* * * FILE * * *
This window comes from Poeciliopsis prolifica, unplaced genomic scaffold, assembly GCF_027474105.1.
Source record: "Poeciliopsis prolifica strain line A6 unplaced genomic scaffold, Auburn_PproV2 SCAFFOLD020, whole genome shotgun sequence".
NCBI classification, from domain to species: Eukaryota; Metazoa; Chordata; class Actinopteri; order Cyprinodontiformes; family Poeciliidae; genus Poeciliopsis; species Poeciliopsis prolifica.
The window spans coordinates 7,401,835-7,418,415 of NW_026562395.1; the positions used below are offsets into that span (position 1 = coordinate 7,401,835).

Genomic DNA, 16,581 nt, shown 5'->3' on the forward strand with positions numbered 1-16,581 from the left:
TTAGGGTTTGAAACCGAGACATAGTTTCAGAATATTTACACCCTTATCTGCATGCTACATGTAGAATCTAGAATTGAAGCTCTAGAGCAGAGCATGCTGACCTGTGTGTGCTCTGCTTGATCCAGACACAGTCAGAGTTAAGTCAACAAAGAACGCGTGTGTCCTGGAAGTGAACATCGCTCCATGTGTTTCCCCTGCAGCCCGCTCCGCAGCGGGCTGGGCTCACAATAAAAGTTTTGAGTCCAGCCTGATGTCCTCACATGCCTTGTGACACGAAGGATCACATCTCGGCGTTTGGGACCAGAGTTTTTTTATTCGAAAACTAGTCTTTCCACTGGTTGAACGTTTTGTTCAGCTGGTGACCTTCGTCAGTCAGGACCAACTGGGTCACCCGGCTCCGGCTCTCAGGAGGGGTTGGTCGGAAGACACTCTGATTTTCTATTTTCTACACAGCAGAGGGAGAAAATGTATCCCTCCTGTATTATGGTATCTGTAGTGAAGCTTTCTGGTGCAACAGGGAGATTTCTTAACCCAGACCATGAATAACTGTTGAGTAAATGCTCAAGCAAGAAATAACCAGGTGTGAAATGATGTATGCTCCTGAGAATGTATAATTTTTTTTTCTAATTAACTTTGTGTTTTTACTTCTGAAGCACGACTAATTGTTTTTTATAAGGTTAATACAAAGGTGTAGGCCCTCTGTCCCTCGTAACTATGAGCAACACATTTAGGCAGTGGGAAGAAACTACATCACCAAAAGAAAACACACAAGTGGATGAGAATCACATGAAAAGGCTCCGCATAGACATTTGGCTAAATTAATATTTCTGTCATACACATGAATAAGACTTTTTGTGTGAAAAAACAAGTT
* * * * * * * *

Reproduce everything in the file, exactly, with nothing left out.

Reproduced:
This window comes from Poeciliopsis prolifica, unplaced genomic scaffold, assembly GCF_027474105.1.
Source record: "Poeciliopsis prolifica strain line A6 unplaced genomic scaffold, Auburn_PproV2 SCAFFOLD020, whole genome shotgun sequence".
NCBI classification, from domain to species: Eukaryota; Metazoa; Chordata; class Actinopteri; order Cyprinodontiformes; family Poeciliidae; genus Poeciliopsis; species Poeciliopsis prolifica.
The window spans coordinates 7,401,835-7,418,415 of NW_026562395.1; the positions used below are offsets into that span (position 1 = coordinate 7,401,835).

Genomic DNA, 16,581 nt, shown 5'->3' on the forward strand with positions numbered 1-16,581 from the left:
TTAGGGTTTGAAACCGAGACATAGTTTCAGAATATTTACACCCTTATCTGCATGCTACATGTAGAATCTAGAATTGAAGCTCTAGAGCAGAGCATGCTGACCTGTGTGTGCTCTGCTTGATCCAGACACAGTCAGAGTTAAGTCAACAAAGAACGCGTGTGTCCTGGAAGTGAACATCGCTCCATGTGTTTCCCCTGCAGCCCGCTCCGCAGCGGGCTGGGCTCACAATAAAAGTTTTGAGTCCAGCCTGATGTCCTCACATGCCTTGTGACACGAAGGATCACATCTCGGCGTTTGGGACCAGAGTTTTTTTATTCGAAAACTAGTCTTTCCACTGGTTGAACGTTTTGTTCAGCTGGTGACCTTCGTCAGTCAGGACCAACTGGGTCACCCGGCTCCGGCTCTCAGGAGGGGTTGGTCGGAAGACACTCTGATTTTCTATTTTCTACACAGCAGAGGGAGAAAATGTATCCCTCCTGTATTATGGTATCTGTAGTGAAGCTTTCTGGTGCAACAGGGAGATTTCTTAACCCAGACCATGAATAACTGTTGAGTAAATGCTCAAGCAAGAAATAACCAGGTGTGAAATGATGTATGCTCCTGAGAATGTATAATTTTTTTTTCTAATTAACTTTGTGTTTTTACTTCTGAAGCACGACTAATTGTTTTTTATAAGGTTAATACAAAGGTGTAGGCCCTCTGTCCCTCGTAACTATGAGCAACACATTTAGGCAGTGGGAAGAAACTACATCACCAAAAGAAAACACACAAGTGGATGAGAATCACATGAAAAGGCTCCGCATAGACATTTGGCTAAATTAATATTTCTGTCATACACATGAATAAGACTTTTTGTGTGAAAAAACAAGTT